It was at this time that doppelgangers Maggie and Christine first met and Maggie announced for all to hear that she had “slept with me” in Hornillos del Camino. The room erupted with laughter. It seemed that everyone was in on the joke, except me.

That evening I joined our Camino friends for a moving prayer service in the 12th Century Iglesia de Santa Maria del Camino. 

I and the other Peregrinos were individually blessed by the priest.

One of the Sisters of Santa Clara who operated the adjoining 52 bed Albergue stood beside the priest and gifted each of us with a small paper star that the Sisters had individually cut out and colored. This humble present remains as one of my treasured mementos from the Camino.

By the way, Capistrano may have its swallows, but Carrion has Storks.

May 3rd.

We again found ourselves assembling with an array of Peregrinos at the bus stop for a late morning departure. Once more it seemed that many were bound for Leon, now about 100km distant. We would get off in 40km at Sahagun.

Bus travel in Spain is inexpensive, comfortable, and usually on-time. The buses are clean, climate controlled, and well maintained. A plus are the expansive windows which provide a view of the passing countryside.

Of course this paled in comparison to the experience we were missing had we walked. “God Grant Me the Serenity to accept the things I cannot Change…” (from the “Serenity Prayer”)

A few kilometers before we arrived in Sahagun we passed into Provincia de Leon, the largest, wealthiest, and most populous (2.5 million) of Spain’s 50 provinces. Spain is divided into 17 “Autonomous Communities” and 2 “Autonomous Cities”. In Spain an Autonomous Community is a first level political division much like a State is in the United States. Provinces are one level below. For comparison here are two maps, one of the Autonomous Communities and one of the Provinces.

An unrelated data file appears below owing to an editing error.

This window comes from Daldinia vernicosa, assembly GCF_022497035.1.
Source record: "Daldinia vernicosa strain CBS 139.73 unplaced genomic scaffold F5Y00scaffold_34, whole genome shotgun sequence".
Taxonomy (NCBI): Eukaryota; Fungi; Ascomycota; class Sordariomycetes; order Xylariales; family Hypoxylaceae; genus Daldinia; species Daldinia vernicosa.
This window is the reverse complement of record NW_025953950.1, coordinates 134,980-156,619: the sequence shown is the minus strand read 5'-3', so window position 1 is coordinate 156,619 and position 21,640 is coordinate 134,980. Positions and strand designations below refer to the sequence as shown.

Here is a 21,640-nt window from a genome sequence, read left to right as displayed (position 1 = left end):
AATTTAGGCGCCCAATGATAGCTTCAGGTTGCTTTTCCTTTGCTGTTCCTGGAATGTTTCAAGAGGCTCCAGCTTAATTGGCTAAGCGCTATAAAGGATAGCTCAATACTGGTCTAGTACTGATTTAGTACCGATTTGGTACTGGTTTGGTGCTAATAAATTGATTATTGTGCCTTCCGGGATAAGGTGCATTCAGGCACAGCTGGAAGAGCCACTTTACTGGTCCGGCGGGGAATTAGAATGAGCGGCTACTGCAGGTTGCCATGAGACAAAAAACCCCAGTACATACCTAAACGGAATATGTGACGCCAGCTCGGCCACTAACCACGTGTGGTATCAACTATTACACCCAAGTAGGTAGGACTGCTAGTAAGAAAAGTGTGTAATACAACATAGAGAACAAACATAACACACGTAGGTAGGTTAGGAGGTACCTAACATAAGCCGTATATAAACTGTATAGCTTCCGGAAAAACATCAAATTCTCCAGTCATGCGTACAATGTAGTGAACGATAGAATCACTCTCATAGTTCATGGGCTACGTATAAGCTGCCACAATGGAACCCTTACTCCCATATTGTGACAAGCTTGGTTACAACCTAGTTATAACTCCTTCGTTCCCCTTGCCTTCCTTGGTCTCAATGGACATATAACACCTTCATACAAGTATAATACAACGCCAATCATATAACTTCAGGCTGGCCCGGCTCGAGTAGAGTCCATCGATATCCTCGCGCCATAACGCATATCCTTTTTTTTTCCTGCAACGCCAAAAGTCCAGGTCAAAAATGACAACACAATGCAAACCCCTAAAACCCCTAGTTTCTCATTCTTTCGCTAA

Finding lodging without reservations proved to be no problem in mid-Spring. The Brierley Guide not only provided listings for Albergues along the Camino but also a selection of alternative accommodations. We checked into the two star Hostal Alfonso VI for two nights.

We were again rewarded with simple, inexpensive, but pleasant and comfortable en-suite accommodations.

We took some time to explore the area and determine what might be worthy of a more detailed visit the following day. We posed beside the parody Pilgrim Statue in front of the Albergue Cluny,

and also before the Arch of San Benito adjoining

the Monasterio and Museo de Santa Cruz.

There were the ruins of the Chapel of San Mancio,

the Torre del Reloj (Tower of the Monastery of San Benito),

and the 12th Century Iglesia San Lorenzo, one of the earliest area churches to be built of brick and mortar.

We also visited the train station where in two days Christine would board a train bound for Leon.

That evening we ran into our dear friends Kris (Denver, USA) and Jenny (New Zealand) who joined us for dinner.

We may have been “off the Camino” as directed by the doctor, but we were embracing the second part of the “Serenity Prayer”, “… The Courage to Change the things that we can…”

Peace Everyone, and Buen Camino. Pete

Next: Sahagun.

2 thoughts on “Part 26: When the Going Got Tough, The Tough Took the Bus

  1. You wrote: “we would again take the bus but skip over a “stage” and instead ride 40km to Sahagun, a major population center of 170,000.” I know you are writing this partly for the grandkids and I know you would want to get everything correct. Thanks, I am rereading your blog, because I enjoyed it so much the first time!